how to create barcode in vb.net 2008 Detecting Presence with Microwave Sensors in Software

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Detecting Presence with Microwave Sensors
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A static object can be detected in the field of a microwave sensor. The purpose of this detection is to determine that the object is still in the field of interest and has not departed. This is particularly desirous in control systems where the controller is performing other tasks and then accesses the sensor to determine whether there is a sensed object at that particular time. In this situation, presence sensing is especially advantageous since the output can be verified by further interrogations to eliminate false sensing. To detect the presence of an object, a microwave sensor with a separate transmitter and receiver must be used. A transceiver in this application is not adequate, although the transmitter and the receiver can be mounted in the same enclosure. The receiver must not sense any energy unless the object is present in the field. A means to modulate the transmitter is needed, and the receiver should be narrowband to amplify and detect the modulated reflection. The sensitivity of the receiver must be adjustable to allow for ambient reflections. Microwave sensors have been extensively and successfully tested at various fast-food drive-through vending locations. Other types of sensors, such as ultrasonic and photoelectric sensors, were also tested,
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but less successfully because they were too sensitive to the environment. It was discovered that frost heaving of the ground would eventually cause their buried loop to fail, and the cost of underground excavation to replace the loop was exorbitant. Another application of the microwave sensor is the door-opening market. The microwave sensor will check, for safety reasons, the area behind a swinging door to detect whether there is an individual or an object in the path way. Ultrasonic sensors may perform the same task, yet range and environmental conditions often make a microwave sensor more desirable. A microwave sensor can check boxes to verify that objects actually have been packed therein. The sensor has the ability to see through the box itself and triggers only if an object is contained in the box. This technology relies on the sensed object being more reflective than the package, a condition that is often met.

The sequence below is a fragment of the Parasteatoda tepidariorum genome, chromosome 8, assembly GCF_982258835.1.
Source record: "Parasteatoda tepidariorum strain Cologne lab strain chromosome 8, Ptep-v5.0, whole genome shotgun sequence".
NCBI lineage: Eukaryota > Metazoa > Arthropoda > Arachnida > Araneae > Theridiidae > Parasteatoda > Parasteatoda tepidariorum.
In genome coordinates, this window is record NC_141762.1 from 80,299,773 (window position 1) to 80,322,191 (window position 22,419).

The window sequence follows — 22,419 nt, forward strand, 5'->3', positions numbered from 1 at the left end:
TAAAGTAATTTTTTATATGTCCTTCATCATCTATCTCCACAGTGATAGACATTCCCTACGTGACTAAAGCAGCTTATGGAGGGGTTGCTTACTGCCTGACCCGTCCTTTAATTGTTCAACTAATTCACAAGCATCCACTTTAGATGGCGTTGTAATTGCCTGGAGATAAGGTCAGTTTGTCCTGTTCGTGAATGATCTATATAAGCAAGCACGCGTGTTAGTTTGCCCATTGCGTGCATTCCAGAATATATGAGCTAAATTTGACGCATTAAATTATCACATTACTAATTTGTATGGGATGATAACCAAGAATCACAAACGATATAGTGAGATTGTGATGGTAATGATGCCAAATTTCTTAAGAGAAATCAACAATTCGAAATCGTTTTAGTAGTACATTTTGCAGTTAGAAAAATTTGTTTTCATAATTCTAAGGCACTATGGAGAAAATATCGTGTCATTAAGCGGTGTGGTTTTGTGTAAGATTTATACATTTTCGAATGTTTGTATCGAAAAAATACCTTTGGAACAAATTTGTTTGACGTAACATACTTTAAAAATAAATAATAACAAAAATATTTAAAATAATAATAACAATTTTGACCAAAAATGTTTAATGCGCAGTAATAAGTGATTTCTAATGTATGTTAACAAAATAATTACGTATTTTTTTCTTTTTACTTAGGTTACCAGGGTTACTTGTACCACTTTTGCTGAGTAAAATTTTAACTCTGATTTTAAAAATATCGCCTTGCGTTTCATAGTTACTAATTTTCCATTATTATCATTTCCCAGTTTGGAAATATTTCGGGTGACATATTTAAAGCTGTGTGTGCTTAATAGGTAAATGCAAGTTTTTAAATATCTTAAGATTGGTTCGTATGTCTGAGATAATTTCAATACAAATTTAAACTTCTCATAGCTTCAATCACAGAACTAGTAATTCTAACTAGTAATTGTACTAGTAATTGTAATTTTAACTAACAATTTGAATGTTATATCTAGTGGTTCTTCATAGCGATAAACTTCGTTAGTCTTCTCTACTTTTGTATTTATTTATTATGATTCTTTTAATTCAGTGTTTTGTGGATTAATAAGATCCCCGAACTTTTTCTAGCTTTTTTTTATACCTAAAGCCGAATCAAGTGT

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Measuring Velocity with Microwave Sensors
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Microwave sensors are ideally suited to measuring linear velocity. Police radar is a simple example of a Doppler-frequency-based velocity sensor. This technology can be applied wherever it is necessary to determine velocity in a noncontact manner.
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2.10.6 Detecting Direction of Motion with Microwave Sensors
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Direction of motion whether a target is moving toward or away from the microwave sensor can be determined by the use of the Doppler-frequency concept (Fig. 2.101), by adding an extra mixer
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FIGURE 2.101
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Direction of motion sensor schematic.
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Two
diode to the module. A discriminating effect is generated by the additional diode, which is located in the waveguide such that the Doppler outputs from the two mixers differ in phase by one-quarter wavelength, or 90 . These outputs will be separately amplified and converted into logic levels. The resulting signals can then be fed into a digital phase-discrimination circuit to determine the direction of motion. Such circuits are commonly found in motion control applications in conjunction with optical encoders. Figure 2.102 shows the phase relationships of the different directions. Outputs from this module can vary widely to suit the application. The simplest is two outputs, one for motion and the other for direction (toward or away). These outputs can be added to a third, which provides the velocity of the target. The combination of signals could be analyzed to provide a final output when specific amplitude, direction, distance, and velocity criteria are met (Fig. 2.101). In the door-opening field, using the amplitude, direction, distance, and velocity information reduces the number of false openings. This extends the life of the door mechanism, besides saving heat if the door is an entrance to a heated building. In this case, the measurements by circuitry indicate the following characteristics:
Characteristic Person-sized object Moving at walking pace Toward or away Specific time before opening Measurement Amplitude of return Velocity Direction Distance
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